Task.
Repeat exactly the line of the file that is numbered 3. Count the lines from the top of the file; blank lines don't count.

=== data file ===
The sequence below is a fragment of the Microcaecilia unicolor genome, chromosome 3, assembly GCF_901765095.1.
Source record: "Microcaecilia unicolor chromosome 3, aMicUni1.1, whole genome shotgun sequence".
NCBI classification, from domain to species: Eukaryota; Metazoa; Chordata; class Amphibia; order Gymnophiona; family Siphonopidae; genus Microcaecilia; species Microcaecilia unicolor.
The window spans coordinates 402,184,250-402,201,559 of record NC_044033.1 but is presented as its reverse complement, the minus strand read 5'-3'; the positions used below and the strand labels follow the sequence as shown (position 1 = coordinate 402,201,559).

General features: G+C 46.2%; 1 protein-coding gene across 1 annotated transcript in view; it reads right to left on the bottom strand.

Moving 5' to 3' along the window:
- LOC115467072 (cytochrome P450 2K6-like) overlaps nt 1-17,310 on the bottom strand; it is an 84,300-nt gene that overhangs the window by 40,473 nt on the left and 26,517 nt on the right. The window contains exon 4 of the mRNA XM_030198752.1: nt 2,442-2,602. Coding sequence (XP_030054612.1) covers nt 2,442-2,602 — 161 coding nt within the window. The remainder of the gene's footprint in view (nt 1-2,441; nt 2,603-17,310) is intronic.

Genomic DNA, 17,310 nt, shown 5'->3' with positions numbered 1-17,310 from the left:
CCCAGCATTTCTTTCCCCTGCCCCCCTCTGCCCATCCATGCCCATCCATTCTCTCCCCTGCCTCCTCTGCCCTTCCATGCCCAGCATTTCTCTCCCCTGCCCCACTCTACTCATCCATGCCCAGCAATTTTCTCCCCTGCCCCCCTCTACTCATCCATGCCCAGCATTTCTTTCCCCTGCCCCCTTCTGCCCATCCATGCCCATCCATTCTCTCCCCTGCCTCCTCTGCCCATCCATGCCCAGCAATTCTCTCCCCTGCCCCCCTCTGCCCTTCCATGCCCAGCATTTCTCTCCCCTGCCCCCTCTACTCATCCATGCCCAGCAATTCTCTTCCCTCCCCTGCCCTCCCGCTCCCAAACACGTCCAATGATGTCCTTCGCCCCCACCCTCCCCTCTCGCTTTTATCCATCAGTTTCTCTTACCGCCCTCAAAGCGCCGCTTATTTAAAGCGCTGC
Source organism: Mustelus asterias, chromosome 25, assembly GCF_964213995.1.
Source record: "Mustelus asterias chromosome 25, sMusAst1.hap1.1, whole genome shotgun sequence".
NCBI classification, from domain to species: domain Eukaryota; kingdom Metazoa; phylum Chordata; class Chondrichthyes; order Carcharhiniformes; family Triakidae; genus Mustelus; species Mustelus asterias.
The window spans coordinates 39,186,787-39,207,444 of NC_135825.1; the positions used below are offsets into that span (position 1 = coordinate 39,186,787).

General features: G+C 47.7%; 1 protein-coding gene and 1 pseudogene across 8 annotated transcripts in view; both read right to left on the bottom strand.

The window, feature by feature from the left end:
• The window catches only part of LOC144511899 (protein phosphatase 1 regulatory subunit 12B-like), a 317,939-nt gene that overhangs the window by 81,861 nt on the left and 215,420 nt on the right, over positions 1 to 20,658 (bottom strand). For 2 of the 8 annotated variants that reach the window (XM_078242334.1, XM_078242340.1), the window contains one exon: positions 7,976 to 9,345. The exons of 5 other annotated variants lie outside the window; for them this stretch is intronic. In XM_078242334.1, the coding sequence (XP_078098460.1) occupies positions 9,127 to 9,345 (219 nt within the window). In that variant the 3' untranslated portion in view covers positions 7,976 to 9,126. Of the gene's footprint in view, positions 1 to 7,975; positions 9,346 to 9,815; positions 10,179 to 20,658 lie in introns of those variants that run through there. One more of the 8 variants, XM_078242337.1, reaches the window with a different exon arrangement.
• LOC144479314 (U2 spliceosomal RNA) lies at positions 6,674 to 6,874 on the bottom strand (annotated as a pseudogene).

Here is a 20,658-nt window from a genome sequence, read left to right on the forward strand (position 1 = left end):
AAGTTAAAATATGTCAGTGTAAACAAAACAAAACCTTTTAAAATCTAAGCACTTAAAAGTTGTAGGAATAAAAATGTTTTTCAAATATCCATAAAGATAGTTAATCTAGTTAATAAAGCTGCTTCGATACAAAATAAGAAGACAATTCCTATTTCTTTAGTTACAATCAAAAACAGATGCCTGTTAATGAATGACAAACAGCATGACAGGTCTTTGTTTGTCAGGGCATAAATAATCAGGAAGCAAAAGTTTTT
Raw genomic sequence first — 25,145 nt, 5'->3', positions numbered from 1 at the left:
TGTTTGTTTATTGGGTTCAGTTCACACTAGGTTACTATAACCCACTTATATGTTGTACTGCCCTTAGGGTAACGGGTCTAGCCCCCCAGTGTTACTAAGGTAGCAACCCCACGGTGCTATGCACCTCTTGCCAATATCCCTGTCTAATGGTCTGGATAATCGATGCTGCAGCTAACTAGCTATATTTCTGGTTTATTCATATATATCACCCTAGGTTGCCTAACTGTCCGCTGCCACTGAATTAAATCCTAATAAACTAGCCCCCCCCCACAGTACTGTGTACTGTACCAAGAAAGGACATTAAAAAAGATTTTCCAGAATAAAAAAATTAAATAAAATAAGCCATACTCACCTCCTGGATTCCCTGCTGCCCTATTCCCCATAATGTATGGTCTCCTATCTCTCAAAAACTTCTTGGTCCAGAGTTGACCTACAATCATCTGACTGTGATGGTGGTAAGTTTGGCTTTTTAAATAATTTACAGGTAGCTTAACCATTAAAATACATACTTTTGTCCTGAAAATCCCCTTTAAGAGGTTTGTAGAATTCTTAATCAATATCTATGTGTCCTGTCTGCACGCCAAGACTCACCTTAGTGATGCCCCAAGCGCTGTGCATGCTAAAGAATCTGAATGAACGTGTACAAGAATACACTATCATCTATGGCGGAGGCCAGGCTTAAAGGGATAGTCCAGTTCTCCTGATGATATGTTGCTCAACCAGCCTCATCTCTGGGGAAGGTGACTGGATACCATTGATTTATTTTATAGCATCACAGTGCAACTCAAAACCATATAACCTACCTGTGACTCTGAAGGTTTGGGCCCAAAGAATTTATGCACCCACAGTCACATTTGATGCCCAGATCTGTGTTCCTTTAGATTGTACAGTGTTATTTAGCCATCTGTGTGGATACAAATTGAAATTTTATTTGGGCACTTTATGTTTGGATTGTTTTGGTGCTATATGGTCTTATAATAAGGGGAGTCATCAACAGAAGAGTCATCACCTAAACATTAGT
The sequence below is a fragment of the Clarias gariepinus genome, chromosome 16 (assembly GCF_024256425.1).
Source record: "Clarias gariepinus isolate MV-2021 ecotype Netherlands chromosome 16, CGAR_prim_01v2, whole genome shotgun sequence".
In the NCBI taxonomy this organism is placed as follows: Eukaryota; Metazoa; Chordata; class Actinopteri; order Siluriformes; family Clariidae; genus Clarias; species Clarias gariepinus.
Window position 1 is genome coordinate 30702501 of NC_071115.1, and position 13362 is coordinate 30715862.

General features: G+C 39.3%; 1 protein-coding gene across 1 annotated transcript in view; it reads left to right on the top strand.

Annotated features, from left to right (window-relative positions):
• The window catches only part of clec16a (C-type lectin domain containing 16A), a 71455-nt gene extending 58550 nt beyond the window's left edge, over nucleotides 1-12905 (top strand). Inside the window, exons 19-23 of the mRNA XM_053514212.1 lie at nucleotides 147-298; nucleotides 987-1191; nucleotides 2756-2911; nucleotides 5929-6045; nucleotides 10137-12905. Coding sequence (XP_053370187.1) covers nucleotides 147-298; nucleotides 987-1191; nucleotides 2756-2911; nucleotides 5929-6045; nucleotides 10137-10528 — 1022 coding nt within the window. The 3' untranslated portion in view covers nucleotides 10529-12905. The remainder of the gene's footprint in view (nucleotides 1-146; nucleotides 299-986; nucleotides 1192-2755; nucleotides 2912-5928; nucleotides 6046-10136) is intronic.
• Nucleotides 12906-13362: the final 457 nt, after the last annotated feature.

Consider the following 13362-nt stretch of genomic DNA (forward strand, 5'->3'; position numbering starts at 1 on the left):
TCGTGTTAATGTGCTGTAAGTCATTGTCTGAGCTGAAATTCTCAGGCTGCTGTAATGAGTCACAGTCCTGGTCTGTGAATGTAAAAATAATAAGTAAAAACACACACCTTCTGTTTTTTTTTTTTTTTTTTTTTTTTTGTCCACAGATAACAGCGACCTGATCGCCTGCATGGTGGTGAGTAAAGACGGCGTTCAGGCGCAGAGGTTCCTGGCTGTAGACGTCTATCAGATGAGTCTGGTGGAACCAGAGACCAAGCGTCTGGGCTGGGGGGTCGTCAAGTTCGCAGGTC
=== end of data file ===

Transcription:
NCBI classification, from domain to species: Eukaryota; Metazoa; Chordata; class Amphibia; order Gymnophiona; family Siphonopidae; genus Microcaecilia; species Microcaecilia unicolor.